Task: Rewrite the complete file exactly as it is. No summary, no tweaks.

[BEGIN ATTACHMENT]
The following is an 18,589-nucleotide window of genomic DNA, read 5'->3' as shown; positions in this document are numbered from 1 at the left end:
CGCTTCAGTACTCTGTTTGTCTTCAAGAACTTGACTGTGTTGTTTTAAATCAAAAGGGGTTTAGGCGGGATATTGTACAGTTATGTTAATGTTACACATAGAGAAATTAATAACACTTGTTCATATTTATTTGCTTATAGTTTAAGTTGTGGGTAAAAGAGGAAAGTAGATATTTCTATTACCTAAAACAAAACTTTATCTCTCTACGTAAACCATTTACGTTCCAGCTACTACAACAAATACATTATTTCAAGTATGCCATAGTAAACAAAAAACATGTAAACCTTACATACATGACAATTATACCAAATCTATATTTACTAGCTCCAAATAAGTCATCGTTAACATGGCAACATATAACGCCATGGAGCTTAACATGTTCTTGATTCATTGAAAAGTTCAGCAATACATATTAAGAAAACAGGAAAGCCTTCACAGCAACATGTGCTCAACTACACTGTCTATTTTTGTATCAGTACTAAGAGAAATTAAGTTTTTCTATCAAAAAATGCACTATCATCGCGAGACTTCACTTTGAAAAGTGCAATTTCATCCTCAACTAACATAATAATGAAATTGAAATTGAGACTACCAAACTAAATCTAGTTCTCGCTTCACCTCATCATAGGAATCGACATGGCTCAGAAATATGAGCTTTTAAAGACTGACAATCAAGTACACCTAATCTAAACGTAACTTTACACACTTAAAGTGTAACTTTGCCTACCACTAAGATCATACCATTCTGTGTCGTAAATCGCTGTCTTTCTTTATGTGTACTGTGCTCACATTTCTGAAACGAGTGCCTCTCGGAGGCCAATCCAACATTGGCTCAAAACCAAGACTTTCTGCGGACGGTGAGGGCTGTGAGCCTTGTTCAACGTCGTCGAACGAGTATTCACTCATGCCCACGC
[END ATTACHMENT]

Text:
The following is an 18,589-nucleotide window of genomic DNA, read 5'->3' as shown; positions in this document are numbered from 1 at the left end:
CGCTTCAGTACTCTGTTTGTCTTCAAGAACTTGACTGTGTTGTTTTAAATCAAAAGGGGTTTAGGCGGGATATTGTACAGTTATGTTAATGTTACACATAGAGAAATTAATAACACTTGTTCATATTTATTTGCTTATAGTTTAAGTTGTGGGTAAAAGAGGAAAGTAGATATTTCTATTACCTAAAACAAAACTTTATCTCTCTACGTAAACCATTTACGTTCCAGCTACTACAACAAATACATTATTTCAAGTATGCCATAGTAAACAAAAAACATGTAAACCTTACATACATGACAATTATACCAAATCTATATTTACTAGCTCCAAATAAGTCATCGTTAACATGGCAACATATAACGCCATGGAGCTTAACATGTTCTTGATTCATTGAAAAGTTCAGCAATACATATTAAGAAAACAGGAAAGCCTTCACAGCAACATGTGCTCAACTACACTGTCTATTTTTGTATCAGTACTAAGAGAAATTAAGTTTTTCTATCAAAAAATGCACTATCATCGCGAGACTTCACTTTGAAAAGTGCAATTTCATCCTCAACTAACATAATAATGAAATTGAAATTGAGACTACCAAACTAAATCTAGTTCTCGCTTCACCTCATCATAGGAATCGACATGGCTCAGAAATATGAGCTTTTAAAGACTGACAATCAAGTACACCTAATCTAAACGTAACTTTACACACTTAAAGTGTAACTTTGCCTACCACTAAGATCATACCATTCTGTGTCGTAAATCGCTGTCTTTCTTTATGTGTACTGTGCTCACATTTCTGAAACGAGTGCCTCTCGGAGGCCAATCCAACATTGGCTCAAAACCAAGACTTTCTGCGGACGGTGAGGGCTGTGAGCCTTGTTCAACGTCGTCGAACGAGTATTCACTCATGCCCACGC